- Moving sound inside a specific space will alter the reverb behavior too, for example, the further away the sound, the higher the proportion of the reverb will be. If the sound is closer and the space is bigger, the proportion of the reverb to original sound would be smaller and the pre-delay parameter will have higher values, since the original sound will reach our ears much faster than the wall reflections.
- An impressive use of the reverb is to add it to the opposite side of the original sound, this will create a big 3D space inside your headphones and a fun illusion for your brain. You can also make it dynamic by moving the reverb when the original sound is moving.
- To make sure the reverb doesn’t ruin the rhythm, or better yet, to make sure the reverb compliments the rhythm, you can adjust the length of the reverb and the pre-delay while listening to a rhythmic section of the song and check if the reverb is a positive addition.
- In some reverbs you can activate only the early reflections if you don’t want to soak your music with unnecessary reflections.
Free binaural VST plugins to create 8D tracks – anaglyph, ambeo and ambisonic
There are great free tools for binaural processing, they will make sure to implement the techniques needed in order to make your ears and brain believe sounds are coming from specific locations in space.
- Anaglyph – http://anaglyph.dalembert.upmc.fr/
- Ambisonic – another tool to control sound spatialization, it is meant for surround sound mixing, but with Ambidecoder you will be able to translate the changes in sound into headphones. Ambidecoder can be found in Cubase.
Here is a quick video about how to set it up:
The psychoacoustics behind sound spatialization in simple words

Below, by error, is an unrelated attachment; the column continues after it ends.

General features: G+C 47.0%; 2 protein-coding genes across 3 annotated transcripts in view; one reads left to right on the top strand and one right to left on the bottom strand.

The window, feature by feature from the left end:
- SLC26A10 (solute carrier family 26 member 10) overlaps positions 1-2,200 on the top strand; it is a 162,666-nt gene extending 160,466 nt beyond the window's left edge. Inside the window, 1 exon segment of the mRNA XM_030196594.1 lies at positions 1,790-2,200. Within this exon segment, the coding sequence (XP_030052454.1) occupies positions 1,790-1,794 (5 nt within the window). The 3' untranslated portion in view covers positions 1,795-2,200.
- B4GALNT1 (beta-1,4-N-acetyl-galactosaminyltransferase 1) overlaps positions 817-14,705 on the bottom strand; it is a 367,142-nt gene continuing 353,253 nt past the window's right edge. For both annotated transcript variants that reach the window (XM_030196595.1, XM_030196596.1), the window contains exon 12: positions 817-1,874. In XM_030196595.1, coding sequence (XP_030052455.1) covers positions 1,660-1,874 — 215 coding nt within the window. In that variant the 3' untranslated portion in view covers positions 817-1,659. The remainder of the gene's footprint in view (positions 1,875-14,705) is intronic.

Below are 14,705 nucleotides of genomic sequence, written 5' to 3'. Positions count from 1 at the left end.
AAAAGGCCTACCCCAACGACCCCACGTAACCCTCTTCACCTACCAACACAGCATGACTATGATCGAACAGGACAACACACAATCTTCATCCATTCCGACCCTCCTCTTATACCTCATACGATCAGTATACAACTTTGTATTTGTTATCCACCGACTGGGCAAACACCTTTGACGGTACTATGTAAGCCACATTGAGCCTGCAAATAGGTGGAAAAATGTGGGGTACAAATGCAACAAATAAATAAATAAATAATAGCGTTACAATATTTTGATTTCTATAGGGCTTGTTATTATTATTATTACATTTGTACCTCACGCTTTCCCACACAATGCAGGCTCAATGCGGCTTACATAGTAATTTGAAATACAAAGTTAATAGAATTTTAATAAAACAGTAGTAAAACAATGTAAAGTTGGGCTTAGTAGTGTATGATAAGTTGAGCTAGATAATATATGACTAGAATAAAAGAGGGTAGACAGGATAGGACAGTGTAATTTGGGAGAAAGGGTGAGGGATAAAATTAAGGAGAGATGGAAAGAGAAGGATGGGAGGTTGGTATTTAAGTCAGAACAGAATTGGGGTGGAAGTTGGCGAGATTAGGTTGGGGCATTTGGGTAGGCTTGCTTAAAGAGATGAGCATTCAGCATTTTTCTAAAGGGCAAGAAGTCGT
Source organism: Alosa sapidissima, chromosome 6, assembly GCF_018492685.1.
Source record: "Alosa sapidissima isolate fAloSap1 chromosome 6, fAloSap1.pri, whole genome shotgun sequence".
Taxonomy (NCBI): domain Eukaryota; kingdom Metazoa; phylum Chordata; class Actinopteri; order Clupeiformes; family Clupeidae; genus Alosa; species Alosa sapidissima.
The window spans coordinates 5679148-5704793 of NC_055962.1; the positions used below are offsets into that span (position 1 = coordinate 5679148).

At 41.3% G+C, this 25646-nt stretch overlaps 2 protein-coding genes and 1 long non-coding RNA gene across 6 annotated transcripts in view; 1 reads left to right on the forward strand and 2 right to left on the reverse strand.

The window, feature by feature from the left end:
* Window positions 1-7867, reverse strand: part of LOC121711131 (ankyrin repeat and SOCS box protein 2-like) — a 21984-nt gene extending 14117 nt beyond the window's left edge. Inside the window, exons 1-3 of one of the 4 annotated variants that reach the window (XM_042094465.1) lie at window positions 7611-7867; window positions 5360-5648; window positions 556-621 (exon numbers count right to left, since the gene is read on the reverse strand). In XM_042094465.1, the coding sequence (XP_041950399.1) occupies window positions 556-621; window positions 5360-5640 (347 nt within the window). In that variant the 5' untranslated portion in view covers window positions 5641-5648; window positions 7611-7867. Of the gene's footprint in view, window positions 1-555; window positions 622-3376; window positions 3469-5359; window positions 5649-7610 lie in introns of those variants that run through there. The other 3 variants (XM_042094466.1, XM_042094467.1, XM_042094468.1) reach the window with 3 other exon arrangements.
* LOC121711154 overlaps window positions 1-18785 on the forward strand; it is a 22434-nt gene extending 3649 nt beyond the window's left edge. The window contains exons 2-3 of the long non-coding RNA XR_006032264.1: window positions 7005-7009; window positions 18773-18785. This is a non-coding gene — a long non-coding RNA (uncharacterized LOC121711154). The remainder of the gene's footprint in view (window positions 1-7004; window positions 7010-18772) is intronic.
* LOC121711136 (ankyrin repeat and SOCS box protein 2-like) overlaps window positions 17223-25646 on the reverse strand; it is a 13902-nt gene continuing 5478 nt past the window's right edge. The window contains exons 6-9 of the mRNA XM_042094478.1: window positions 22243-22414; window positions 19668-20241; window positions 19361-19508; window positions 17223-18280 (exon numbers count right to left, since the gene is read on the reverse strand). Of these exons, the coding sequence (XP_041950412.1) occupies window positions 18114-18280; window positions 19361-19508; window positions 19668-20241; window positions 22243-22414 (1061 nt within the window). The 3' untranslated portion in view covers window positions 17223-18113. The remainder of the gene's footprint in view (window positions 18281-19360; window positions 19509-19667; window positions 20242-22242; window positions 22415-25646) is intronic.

For the next techniques to work, there should be no crosstalk between the left and right channel, which means that the left channel will be panned all the way to the left and the right channel will be panned all the way to the right.
Setting a small delay (between 0.1 – 0.8 ms) on one of the channels will create a strong illusion that the sound is pulled into the opposite direction. For example, if we set the left channel to play at a 0.7ms delay, we will get the impression that the sound is coming from the right side.
Our head will block some frequencies from reaching our ears if a sound comes from one side. Filtering high frequencies will push the sound source to the opposite side.
If you use a low pass filter on both L & R channels you will push the sound further into the back.
Sounds that come from the right side will have a higher level in the right ear than sounds that come from the left side.
Distant sounds have less dynamic range and the transients are less prominent. You can use a compressor with fast attack and high ratio to create this effect.
Comb-filtering of the outer ear (Pinna) – Sounds coming from above or below will have different comb filters applied to the original sounds, that’s due to the shapes of our outer ear – the Pinna. Some tools simulate these kinds of localization cues but since every ear is different, it’s somewhat less accurate than the other spatialization techniques discussed here.
There are special psychoacoustic effects like reversing the phase on one channel only, which will create the feeling that the sound is coming from all around you but doesn’t have a specific position. Beware though, playing this technique in mono will cancel the sound. If your music is meant for headphones only, just export a stereo version and you are good to go.
The next level…
The next level of 8D audio would be controlling every sound in the song and making it dance with the music, making some sounds extremely big while making others extremely small, moving different sounds in opposite directions … the options are endless with this setup.
Another step forward…
If you like the idea of 8D audio and have never stepped into the magnificent world of surround mixing, you are going to find it even more satisfying, simply because… there are actually more sound sources, which means more freedom for you to control the sound source position. In surround mixing you will have a palette of tools like Ambisonic and Dolby Atmos. Both are very interesting tools to control spatialization and how we are experiencing sound.